Book on Canine Cognitive Dysfunction

Help for owners of dogs with dementia now!

  • Learn the symptoms
  • Learn the treatments
  • Learn how to help your dog–and yourself

Available in paperback, hardback, and all major electronic formats.

Book: Remember Me: Loving and Caring for a Dog with Canine Cognitive Dysfunction

What people are saying about Remember Me?

“Meticulously researched, accurate information presented with real empathy.” —Jean Donaldson, author of The Culture Clash, founder of the Academy for Dog Trainers

“Eileen approaches this complex disease with a combination of scientific rigor and deep empathy for the animals and people who suffer from it.”—E’Lise Christensen, board certified veterinary behaviorist

“I have been fortunate to have shared my life with a rather large number of beloved dogs. Having so far outlived all of them, I can only look back and wish I’d had the common sense and wisdom available in this book to help me through the hardest times—the times when it was left to me to figure out how best to help my friends as they started to fade away.” —Sue Ailsby, author of Training Levels: Steps to Success

“Two years ago, my Sheltie Skye exhibited unusual behaviours. At first, we thought it was hearing loss. He would go into a deeper sleep mode, and he wouldn’t respond when we called him. I tried hand signals, but things didn’t improve. He would get lost in the house. I’d often find him stranded at the bottom of the stairs. This book helped me to understand how to give Skye back quality of life—how to recognize his good days and how to help him manage the bad ones. One day I will have to make the difficult decision to let Skye go. But it won’t be out of frustration from not knowing how to deal with CCD.” —Pet owner Ruth Wojcik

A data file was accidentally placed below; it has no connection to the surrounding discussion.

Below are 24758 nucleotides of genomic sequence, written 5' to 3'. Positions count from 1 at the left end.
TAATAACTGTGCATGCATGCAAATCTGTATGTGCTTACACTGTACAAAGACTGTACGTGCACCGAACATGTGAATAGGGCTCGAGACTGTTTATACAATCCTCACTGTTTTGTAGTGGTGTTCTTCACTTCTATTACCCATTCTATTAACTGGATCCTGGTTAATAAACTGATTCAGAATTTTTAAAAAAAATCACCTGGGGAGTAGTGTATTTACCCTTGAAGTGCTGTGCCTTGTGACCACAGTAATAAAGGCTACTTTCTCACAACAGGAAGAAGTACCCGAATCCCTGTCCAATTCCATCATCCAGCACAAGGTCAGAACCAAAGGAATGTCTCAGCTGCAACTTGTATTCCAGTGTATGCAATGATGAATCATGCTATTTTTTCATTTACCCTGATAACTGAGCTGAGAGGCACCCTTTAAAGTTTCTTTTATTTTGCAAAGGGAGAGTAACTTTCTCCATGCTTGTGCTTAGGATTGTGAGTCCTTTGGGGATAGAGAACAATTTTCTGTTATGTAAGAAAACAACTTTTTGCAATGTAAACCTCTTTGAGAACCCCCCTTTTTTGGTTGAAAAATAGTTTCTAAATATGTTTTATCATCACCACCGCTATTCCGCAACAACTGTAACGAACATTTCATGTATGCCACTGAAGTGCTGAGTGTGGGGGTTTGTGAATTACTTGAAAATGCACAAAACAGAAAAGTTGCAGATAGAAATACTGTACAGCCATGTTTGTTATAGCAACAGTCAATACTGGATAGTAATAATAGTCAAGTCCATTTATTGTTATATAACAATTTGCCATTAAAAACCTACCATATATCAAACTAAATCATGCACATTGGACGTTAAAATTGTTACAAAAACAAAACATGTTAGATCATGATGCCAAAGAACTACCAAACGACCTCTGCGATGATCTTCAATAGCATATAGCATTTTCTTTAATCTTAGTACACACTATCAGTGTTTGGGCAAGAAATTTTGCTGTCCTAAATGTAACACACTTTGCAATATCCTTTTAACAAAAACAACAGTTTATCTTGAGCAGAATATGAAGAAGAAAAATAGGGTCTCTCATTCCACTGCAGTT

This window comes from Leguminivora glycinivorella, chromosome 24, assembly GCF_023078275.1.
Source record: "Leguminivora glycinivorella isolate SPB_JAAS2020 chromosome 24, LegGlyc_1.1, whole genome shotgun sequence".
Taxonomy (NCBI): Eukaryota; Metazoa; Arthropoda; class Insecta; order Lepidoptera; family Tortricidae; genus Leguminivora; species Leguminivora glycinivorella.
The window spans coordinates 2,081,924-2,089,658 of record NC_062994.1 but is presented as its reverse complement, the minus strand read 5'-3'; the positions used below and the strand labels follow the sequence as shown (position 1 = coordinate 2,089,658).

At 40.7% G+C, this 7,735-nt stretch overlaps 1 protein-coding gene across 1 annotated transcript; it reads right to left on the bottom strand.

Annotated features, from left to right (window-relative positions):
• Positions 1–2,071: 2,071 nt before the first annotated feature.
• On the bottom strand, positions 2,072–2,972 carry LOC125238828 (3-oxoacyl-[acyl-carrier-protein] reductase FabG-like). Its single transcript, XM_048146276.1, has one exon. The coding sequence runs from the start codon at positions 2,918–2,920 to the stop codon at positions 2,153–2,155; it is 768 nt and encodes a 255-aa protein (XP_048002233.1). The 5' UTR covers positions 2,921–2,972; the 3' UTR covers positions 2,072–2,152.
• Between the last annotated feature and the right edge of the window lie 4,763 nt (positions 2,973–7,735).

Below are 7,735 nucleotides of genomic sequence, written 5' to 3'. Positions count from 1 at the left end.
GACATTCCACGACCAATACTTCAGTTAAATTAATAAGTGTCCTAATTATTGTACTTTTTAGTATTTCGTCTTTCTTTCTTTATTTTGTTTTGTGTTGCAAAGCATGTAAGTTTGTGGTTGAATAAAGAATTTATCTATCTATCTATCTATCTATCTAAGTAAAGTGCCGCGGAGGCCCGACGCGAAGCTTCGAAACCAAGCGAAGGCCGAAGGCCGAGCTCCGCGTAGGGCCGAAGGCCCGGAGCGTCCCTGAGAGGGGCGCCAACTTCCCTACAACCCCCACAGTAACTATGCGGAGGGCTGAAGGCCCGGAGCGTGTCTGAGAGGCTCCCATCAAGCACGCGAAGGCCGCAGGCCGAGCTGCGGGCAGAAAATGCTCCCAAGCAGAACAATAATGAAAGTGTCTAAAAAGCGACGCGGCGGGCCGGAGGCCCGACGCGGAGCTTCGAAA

Elderly rat terrier with dementia sleeping in woman's lap
Cricket lived with dementia for more than two years and still had a full life

Editions, publication dates, and ISBNs

  • Kindle e-book  November 2015  978-1-943634-00-2
  • Paperback   March 2016  978-1-943634-01-9
  • PDF  May 2016 978-1-943634-04-0  
  • Apple iBook  November 2016 978-1-943634-02-6
  • Hardcover May 2017 978-1-943634-06-4  


  1. Esther Norton says:

    God Bless you for this site..

  2. Eileen Anderson says:

    Thank you, Esther. I hope it’s helpful.

  3. Thank you so very much for sharing your story. For it is helping me with my decision to euthanize my dog.

  4. Herb D says:

    My Rat Terrier of 14 years died on the fourth of July 2019. Had a seizure and stopped breathing. He was very sick a few years ago and was a new dog with low fat pescrition food. He was doing well but showing signs. Couldn’t jump on the bed anymore. Occasionally falling down. Though this was sudden, relieved I didn’t have to make the decision.

    • Eileen Anderson says:

      Herb, I’m sorry for your loss. I also understand about not having to make the decision. My male rat terrier, Gabriel, fell down and died at home, of a probable pulmonary embolism. It was peaceful. I believe there is no shame in being glad for that.

  5. Siera Lane says:

    I have not read your book yet but I did read the article on your own experience with your dog. I’m definitely going to get your book! I have a 18+ year old pitbull who randomly had a seizure a few days ago and we ended up giving her cor but ever since she has acted confused, she’s been circling places she normally never goes, I’ve noticed today that she is going in corners or tight spaces and getting stuck. I was up all night with her last night because she was wondering the house all night, then at 7am she got her head stuck in between the toilet and our shelf behind the toilet, she’s been having accidents in the house and sometimes she acts like she can’t hear us. I need advice on what to do! I don’t want her suffering but I also don’t wanna euthanize her either. I want her to be surrounded by love in her own home. Please help!

    • Eileen Anderson says:

      I’m so sorry you’re going through this with your pittie. Have you talked to your vet? There are other conditions that can cause the same symptoms and I would want to make sure you could rule those out, especially since she had the seizure.

      It is terribly difficult to let our friends go. You can take a look at the quality of life scale that is linked on the When to Say Goodbye page and see if that helps you any. I’m so sorry


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